Press Release on Orangeburg Massacre by W.E.B. DuBois Club and interview with Philip G. Grose, 1968 and 1979


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South Carolina continued to publicly struggle with race issues well into the 1960s.  The Orangeburg Massacre at South Carolina State University occurred on February 8, 1968, when three black students were killed and twenty-seven wounded by highway patrolmen.  Violence had broken out at a protest over the arrest of fifteen of South Carolina State University and Claflin College students, who had protested the segregation of a local bowling alley the night before.  The nine patrolman charged in the shootings were acquitted and the violence, part of the larger struggle for equal rights in South Carolina, became known as the Orangeburg Massacre. 

The following two accounts illustrate two different views of the riots.  The first item is a press release from the W.E.B. Dubois Club of America, a 1960s communist youth group based in New York.  The document is a part of former University of South Carolina English professor Raymond K. O’Cain’s papers at the South Caroliniana Library.  The press release outlines the events of the day, highlighting the innocence of the African-American students and the heavy-handed techniques of the state government.  The second item transcribes a portion of an oral history interview given ten years later by Philip G. Grose, former speechwriter and press secretary for Governor Robert McNair, who was in office during the incident.  The conversation outlines Grose’s impression of McNair’s feelings about the event.  This portion of the interview comes directly after a discussion about the student reaction at the University of South Carolina following the Kent State riots, and talks about how handling of the protest was influenced by the events of the Orangeburg Massacre.  Grose recalls that McNair saw the episode as unfortunate, but did not feel personal guilt concerning the outcome.  These two documents illustrate the information available through different types of records, such as press releases and interviews, and how one event can have many interpretations and lasting effects.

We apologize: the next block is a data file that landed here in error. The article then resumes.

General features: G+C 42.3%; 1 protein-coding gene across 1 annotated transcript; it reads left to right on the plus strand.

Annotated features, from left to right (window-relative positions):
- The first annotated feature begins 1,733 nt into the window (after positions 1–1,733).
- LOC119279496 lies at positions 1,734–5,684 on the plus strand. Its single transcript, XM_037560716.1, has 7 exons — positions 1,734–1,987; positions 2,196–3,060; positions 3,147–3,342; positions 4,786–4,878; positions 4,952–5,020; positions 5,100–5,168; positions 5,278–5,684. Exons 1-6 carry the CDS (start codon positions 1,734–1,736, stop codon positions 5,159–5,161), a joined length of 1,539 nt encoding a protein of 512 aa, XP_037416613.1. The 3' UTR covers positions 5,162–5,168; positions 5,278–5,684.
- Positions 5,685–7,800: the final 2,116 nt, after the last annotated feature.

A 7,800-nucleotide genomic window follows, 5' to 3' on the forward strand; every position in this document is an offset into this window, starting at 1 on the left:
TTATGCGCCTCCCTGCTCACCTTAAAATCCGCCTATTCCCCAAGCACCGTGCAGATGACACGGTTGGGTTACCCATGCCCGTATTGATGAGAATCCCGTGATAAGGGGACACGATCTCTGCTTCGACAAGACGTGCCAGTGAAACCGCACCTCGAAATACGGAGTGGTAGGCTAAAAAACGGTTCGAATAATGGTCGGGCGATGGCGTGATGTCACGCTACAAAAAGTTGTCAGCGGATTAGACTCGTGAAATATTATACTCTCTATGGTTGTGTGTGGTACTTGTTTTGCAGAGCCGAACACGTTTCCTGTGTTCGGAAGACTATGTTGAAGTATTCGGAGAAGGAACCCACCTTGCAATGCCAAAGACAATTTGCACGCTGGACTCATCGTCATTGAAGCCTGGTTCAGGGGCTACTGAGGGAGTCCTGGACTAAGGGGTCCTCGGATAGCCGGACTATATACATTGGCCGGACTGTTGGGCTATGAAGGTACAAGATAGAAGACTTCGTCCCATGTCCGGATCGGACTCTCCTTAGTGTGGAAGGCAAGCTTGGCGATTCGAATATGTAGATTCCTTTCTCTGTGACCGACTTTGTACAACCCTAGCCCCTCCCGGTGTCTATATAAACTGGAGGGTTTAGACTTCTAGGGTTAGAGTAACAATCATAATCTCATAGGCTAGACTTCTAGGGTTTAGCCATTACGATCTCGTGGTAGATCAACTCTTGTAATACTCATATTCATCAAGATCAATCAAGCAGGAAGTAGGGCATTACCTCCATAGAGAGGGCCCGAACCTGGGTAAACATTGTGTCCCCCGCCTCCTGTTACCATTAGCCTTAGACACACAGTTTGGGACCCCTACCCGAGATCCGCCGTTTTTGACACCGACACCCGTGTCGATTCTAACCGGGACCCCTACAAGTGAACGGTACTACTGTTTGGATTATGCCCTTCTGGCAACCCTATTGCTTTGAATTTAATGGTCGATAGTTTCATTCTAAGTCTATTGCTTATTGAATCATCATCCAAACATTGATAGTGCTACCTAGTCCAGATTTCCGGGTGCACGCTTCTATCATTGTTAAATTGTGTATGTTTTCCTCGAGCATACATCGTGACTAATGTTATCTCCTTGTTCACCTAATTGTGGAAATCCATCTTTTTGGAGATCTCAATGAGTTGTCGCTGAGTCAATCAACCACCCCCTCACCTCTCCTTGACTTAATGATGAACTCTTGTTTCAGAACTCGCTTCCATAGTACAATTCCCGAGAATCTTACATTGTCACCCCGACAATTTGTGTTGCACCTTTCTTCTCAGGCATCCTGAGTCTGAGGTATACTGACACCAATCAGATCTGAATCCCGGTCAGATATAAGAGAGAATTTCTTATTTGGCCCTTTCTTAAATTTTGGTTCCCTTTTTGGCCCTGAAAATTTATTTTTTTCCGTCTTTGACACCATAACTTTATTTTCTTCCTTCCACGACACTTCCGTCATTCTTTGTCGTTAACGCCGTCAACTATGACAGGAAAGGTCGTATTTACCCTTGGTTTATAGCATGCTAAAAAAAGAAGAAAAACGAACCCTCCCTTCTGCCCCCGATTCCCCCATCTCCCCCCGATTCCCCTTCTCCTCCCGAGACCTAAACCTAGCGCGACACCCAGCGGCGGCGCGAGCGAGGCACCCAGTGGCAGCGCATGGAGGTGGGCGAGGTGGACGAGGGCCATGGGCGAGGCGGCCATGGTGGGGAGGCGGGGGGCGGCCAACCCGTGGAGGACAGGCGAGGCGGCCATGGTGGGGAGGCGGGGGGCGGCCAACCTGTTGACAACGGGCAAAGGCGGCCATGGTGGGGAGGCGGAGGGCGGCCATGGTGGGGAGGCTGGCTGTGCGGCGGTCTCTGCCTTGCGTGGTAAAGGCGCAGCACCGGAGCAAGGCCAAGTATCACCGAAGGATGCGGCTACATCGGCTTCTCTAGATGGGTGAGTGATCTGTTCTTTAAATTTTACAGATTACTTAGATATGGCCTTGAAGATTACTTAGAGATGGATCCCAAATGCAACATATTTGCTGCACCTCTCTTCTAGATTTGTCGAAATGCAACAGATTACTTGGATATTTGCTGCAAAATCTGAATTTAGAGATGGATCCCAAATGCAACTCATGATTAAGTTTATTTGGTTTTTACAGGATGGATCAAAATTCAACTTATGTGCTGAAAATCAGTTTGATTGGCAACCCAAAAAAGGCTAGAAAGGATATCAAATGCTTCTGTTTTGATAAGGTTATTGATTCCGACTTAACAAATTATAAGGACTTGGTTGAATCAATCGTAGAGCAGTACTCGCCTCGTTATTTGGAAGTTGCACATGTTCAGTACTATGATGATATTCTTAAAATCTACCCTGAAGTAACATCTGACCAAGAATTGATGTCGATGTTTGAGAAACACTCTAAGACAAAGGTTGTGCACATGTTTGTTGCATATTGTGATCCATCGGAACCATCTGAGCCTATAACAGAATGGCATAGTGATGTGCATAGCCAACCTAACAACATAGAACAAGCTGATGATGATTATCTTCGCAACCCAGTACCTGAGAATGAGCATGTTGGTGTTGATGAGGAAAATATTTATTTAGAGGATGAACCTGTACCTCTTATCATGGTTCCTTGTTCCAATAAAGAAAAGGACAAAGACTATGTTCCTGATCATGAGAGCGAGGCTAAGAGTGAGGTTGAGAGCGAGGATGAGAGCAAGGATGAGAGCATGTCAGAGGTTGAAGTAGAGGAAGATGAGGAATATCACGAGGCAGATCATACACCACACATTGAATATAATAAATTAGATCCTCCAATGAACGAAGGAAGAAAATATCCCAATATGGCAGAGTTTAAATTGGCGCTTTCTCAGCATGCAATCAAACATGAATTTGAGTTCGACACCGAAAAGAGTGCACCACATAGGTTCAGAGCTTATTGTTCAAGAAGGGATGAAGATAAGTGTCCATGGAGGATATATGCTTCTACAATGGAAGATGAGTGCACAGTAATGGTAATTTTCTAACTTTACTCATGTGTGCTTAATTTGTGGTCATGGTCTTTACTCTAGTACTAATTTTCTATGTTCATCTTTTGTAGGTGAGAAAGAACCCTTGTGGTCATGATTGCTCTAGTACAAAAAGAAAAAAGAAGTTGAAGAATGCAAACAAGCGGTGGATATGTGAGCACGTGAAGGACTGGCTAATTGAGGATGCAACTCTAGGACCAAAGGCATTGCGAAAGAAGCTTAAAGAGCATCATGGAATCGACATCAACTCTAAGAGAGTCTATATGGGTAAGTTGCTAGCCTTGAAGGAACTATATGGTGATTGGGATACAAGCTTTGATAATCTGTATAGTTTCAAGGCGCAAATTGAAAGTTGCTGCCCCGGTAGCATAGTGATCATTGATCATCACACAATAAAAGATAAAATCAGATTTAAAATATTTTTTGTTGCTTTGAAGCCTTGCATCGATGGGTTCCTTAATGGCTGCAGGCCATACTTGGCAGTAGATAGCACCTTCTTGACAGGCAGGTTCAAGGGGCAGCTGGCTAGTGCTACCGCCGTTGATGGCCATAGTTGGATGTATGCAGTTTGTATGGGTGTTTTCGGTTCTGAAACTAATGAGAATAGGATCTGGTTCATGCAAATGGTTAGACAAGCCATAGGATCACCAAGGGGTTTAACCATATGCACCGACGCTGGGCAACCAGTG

W.E.B. Dubois Club of America.  “The Orangeburg Massacre.”   Press Release.  14 February 1968.  Raymond K. O’Cain Papers.  Manuscripts Division, South Caroliniana Library, University of South Carolina, Columbia, South Carolina.

Grose, Philip G., interview by C. Blease Graham, transcript.  Columbia, SC, 27 October 1979.  Interview 1/13/1 in Governor Robert McNair Oral History Project.  P 900176.  South Carolina Department Archives and History, Columbia, South Carolina.

Correlating SC Social Studies Academic Standards:

Standard 3-5: The student will demonstrate an understanding of the major developments in South Carolina in the late nineteenth century and the twentieth century.

Indicator 3-5.6 Summarize the key events and effects of the civil rights movement in South Carolina, including the desegregation of schools (Briggs v. Elliott) and other public facilities and the acceptance of African Americans’ right to vote.

Standard 5-5: The student will demonstrate an understanding of the social, economic, and political events that influenced the United States during the Cold War era.

Indicator 5-5.3 Explain the advancement of the civil rights movement in the United States, including key events and people: desegregation of the armed forces, Brown v. Board of Education, Martin Luther King Jr., Rosa Parks, and Malcolm X.

Standard 8-7: The student will demonstrate an understanding of South Carolina’s economic revitalization during World War II and the latter twentieth century.

Indicator 8-7.4 Explain the factors that influenced the economic opportunities of African American South Carolinians during the latter twentieth century, including racial discrimination, the Briggs v. Elliott case, the integration of public facilities and the civil rights movement, agricultural decline, and statewide educational improvement.

Standard USHC-9: The student will demonstrate an understanding of the social, economic, and political events that impacted the United States during the Cold War era.

Indicator USHC-9.5 Explain the movements for racial and gender equity and civil liberties, including their initial strategies, landmark court cases and legislation, the roles of key civil rights advocates, and the influence of the civil rights movement on other groups seeking ethnic and gender equity.

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Orangeburg Massacre Press Release
Interview of Philip G. Grose


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